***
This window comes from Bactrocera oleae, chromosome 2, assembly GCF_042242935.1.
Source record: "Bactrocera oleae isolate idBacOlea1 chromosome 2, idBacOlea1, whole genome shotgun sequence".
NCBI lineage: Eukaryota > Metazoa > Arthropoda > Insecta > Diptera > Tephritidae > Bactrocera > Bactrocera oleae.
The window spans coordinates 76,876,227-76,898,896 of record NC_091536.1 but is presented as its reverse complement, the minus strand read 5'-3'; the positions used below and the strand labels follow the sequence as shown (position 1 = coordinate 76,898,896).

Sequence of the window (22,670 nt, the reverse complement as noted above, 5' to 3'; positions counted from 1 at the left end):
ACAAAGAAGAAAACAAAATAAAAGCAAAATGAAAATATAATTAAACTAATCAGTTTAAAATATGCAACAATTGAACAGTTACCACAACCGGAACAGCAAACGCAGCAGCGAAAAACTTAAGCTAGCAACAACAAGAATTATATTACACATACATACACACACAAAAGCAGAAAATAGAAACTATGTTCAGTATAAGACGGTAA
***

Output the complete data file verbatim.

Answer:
This window comes from Bactrocera oleae, chromosome 2, assembly GCF_042242935.1.
Source record: "Bactrocera oleae isolate idBacOlea1 chromosome 2, idBacOlea1, whole genome shotgun sequence".
NCBI lineage: Eukaryota > Metazoa > Arthropoda > Insecta > Diptera > Tephritidae > Bactrocera > Bactrocera oleae.
The window spans coordinates 76,876,227-76,898,896 of record NC_091536.1 but is presented as its reverse complement, the minus strand read 5'-3'; the positions used below and the strand labels follow the sequence as shown (position 1 = coordinate 76,898,896).

Sequence of the window (22,670 nt, the reverse complement as noted above, 5' to 3'; positions counted from 1 at the left end):
ACAAAGAAGAAAACAAAATAAAAGCAAAATGAAAATATAATTAAACTAATCAGTTTAAAATATGCAACAATTGAACAGTTACCACAACCGGAACAGCAAACGCAGCAGCGAAAAACTTAAGCTAGCAACAACAAGAATTATATTACACATACATACACACACAAAAGCAGAAAATAGAAACTATGTTCAGTATAAGACGGTAA